Dr. Rebecca Gilbert, VP, APDA Chief Scientific Officer said “Proposed research projects included everything from ways of detecting a diagnosis of PD in the blood to exploring ways that telemedicine can improve the lives of patients. The SAB certainly had their work cut out for them.”
NEW YORK (PRWEB) May 22, 2019
For two days, the American Parkinson Disease Association (APDA) hosted two very esteemed groups of experts: the APDA Scientific Advisory Board for their annual meeting to review grant requests and determine which cutting-edge research projects will receive APDA funding for the 2019-2020 academic year; and a group of researchers and neurologists with specialized interest in the field of diversity at the first-ever APDA Diversity in Parkinson’s Research Conference.
Tough Decisions for Future Funding
Some of the brightest minds in Parkinson’s disease (PD) research gathered on May 16 to review the grant request proposals for APDA’s upcoming funding year. Competition was tough, with outstanding research projects from both up-and-coming researchers as well as established researchers looking for funding. APDA’s Scientific Advisory Board (SAB) diligently reviews every proposal and evaluates each one based on strict criteria to determine the most worthy and potentially impactful projects. Due to limited funds, APDA has to be very selective in its funding choices and focuses on research that supports new and promising ideas.
APDA’s SAB is comprised of scientists with a wide array of backgrounds and expertise in all areas relevant to PD.
Dr. Rebecca Gilbert, VP, Chief Scientific Officer at APDA said “It’s so exciting to see the fascinating ideas outlined in the grant submissions. Proposed research projects included everything from ways of detecting a diagnosis of PD in the blood to exploring ways that telemedicine can improve the lives of patients with PD. The SAB certainly had their work cut out for them and made some tough choices.”
APDA grants fall into several categories. Post-Doctoral Fellowships are awarded at $50,000 per year, and Research grants are awarded at $75,000 per year. Additionally, the prestigious George C. Cotzias Fellowship is a $300,000 grant given over three years to support promising young physician-scientists who are rising stars working to establish their careers in PD research, teaching, and patient service. APDA Centers for Advanced Research receive $100,000 per year to support PD research activities. Detailed information about past APDA funding can be found online.
Each SAB meeting is also an important opportunity for updates on previously-funded research. In addition to the discussion of new research grants, David Standaert, MD, PhD, University of Alabama at Birmingham, presented an update on the APDA-funded research being conducted at his institution. He focused on the advances in understanding the role of brain inflammation in the development and progression of PD, a field that Dr. Standaert has pioneered. Joel S. Perlmutter, MD, Washington University School of Medicine also updated the SAB on the APDA-funded research his team has been conducting, which focuses on imaging biomarkers for PD.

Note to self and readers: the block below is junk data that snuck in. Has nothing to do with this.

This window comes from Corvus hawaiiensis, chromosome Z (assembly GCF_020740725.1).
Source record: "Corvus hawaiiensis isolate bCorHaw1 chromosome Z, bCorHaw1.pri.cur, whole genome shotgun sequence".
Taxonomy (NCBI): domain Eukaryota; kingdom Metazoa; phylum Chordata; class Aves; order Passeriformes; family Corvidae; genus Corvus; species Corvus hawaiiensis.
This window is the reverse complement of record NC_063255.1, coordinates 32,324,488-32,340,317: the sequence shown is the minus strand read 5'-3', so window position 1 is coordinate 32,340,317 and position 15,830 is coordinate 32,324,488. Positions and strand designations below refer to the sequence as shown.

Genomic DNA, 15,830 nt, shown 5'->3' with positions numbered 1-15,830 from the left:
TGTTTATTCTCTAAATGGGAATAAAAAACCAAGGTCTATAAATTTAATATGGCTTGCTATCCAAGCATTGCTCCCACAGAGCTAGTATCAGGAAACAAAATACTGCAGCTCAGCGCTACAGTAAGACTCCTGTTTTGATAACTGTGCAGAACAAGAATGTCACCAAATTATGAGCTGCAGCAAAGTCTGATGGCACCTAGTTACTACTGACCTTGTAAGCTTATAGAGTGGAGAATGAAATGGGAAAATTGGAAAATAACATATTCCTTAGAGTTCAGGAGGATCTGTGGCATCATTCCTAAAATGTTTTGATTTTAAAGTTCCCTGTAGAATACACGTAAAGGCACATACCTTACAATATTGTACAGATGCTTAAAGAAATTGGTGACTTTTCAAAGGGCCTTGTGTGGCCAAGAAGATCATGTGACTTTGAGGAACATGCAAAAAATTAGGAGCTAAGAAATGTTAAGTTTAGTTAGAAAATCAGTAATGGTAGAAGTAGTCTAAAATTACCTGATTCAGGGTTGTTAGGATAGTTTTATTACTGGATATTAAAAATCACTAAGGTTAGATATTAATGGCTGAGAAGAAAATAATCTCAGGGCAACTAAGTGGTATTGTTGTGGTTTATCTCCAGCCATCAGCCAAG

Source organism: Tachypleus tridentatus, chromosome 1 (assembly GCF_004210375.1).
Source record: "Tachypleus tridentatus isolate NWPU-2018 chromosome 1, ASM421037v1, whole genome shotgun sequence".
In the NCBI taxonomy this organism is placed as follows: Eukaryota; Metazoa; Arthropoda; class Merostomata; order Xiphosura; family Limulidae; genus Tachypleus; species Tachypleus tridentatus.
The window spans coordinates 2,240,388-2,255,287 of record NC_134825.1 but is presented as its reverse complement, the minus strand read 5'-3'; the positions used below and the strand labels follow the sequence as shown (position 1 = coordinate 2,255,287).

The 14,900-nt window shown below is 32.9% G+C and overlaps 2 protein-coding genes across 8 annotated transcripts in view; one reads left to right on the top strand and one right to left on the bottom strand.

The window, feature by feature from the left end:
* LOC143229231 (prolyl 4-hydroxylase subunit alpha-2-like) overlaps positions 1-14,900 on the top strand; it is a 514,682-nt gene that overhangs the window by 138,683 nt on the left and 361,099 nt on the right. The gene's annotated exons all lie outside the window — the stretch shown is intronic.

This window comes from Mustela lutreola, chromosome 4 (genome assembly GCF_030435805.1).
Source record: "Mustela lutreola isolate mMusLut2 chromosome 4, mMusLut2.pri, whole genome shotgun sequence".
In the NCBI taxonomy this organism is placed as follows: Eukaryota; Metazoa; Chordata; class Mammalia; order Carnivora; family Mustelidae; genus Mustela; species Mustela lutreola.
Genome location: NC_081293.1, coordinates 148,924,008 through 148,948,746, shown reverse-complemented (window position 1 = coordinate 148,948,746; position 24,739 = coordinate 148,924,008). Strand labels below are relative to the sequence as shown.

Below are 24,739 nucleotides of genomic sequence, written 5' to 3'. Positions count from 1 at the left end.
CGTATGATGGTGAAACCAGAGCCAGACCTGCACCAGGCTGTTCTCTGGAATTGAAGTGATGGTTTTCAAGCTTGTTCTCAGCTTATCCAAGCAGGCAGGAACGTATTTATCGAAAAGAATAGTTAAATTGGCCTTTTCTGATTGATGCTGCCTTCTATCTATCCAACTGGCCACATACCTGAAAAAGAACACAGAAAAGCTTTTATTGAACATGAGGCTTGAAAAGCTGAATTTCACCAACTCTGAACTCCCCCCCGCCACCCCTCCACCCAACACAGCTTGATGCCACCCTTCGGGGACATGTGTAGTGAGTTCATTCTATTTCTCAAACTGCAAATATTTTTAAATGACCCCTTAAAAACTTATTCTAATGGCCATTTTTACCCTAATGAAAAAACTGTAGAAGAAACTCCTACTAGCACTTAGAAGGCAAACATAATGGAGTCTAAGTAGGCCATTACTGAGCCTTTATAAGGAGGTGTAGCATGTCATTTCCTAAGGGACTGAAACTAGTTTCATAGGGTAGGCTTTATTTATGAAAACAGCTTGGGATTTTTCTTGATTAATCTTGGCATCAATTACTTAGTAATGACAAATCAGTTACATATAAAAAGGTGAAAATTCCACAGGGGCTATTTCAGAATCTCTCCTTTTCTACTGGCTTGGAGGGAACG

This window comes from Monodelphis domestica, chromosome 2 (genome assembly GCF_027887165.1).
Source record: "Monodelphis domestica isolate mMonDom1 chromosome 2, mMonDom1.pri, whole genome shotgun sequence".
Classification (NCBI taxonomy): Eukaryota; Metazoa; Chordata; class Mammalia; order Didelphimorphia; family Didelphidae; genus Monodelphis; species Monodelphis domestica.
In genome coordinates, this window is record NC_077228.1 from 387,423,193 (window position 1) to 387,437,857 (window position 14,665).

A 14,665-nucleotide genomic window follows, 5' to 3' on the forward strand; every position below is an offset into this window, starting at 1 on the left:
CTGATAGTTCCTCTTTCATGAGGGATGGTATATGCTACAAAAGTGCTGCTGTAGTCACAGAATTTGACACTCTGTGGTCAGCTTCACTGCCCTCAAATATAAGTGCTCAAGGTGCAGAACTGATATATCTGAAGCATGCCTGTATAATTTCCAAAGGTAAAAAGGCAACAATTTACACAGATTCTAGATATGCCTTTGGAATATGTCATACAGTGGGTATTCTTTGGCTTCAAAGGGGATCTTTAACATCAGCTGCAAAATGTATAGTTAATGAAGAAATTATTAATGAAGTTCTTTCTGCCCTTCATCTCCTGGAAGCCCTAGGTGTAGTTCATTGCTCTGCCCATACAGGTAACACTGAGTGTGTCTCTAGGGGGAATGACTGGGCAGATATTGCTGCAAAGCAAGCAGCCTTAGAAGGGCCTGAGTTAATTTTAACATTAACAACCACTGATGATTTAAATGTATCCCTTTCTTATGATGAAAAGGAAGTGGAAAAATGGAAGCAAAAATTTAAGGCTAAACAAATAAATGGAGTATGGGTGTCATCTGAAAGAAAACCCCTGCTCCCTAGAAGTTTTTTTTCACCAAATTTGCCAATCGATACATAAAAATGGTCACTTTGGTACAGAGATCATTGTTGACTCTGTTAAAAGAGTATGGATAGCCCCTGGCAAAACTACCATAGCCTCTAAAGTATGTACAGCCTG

This critical research funding is only possible due to the financial support from APDA’s steadfast supporters and the dedicated work of the SAB who gather on a regular basis to review and recommend funding the most cutting-edge projects. Final funding decisions will be announced in August.
Expanding the reach of PD Research and Care
Following the SAB meeting, APDA convened the first-ever Diversity in Parkinson’s Disease Research Conference on May 17 to address the unique and urgent needs surrounding PD in diverse and under-served communities. With the support of a grant from the prestigious Patient-Centered Outcomes Research Institute (PCORI), APDA gathered experts with interest in the topic to present current data concerning PD in diverse populations with the goal of broadening diversity among the PD research that is being done today and in the future.
The vast majority of PD research that has been done thus far has not fully represented the people who live with this disease and has predominantly reflected older, Caucasian men. While the research done to date has been tremendously valuable and our understanding of PD and our ability to tackle it would be in a very different place without it, APDA is eager to expand the research so that it’s more inclusive of people of varying ages, sexes, races, and ethnicities. The long-term objective is to understand the unanswered questions in the field of diversity in PD research, with the ultimate goal of fostering high-quality PD care for all.
This lack of diversity is not just relevant to PD research, it also applies to access to medical care, programs and services. There are significant disparities when it comes to who is getting the proper care and support they need, and who isn’t.
“APDA’s mission is to help everyone impacted by Parkinson’s disease live life to the fullest, and we mean everyone” states Leslie A. Chambers, President & CEO, APDA. “We were fortunate to receive a coveted PCORI grant to make this conference possible so we can start uncovering the gaps and figure out how to improve our efforts to make sure PD research, support, and services become accessible to all people.”
“At APDA we are hoping to get a better understanding of the lack of diversity and help accelerate this work and find solutions faster” states David Standaert, MD, PhD, Chairman of the APDA SAB, University of Alabama at Birmingham. “The APDA Diversity in PD Research Conference was a fantastic first step in finding answers. Together I think we can do great things to make both our research and services more inclusive and accessible.”
Ultimately, APDA plans to create a specific grant that will be awarded each year to support research that is focused on closing the diversity gaps.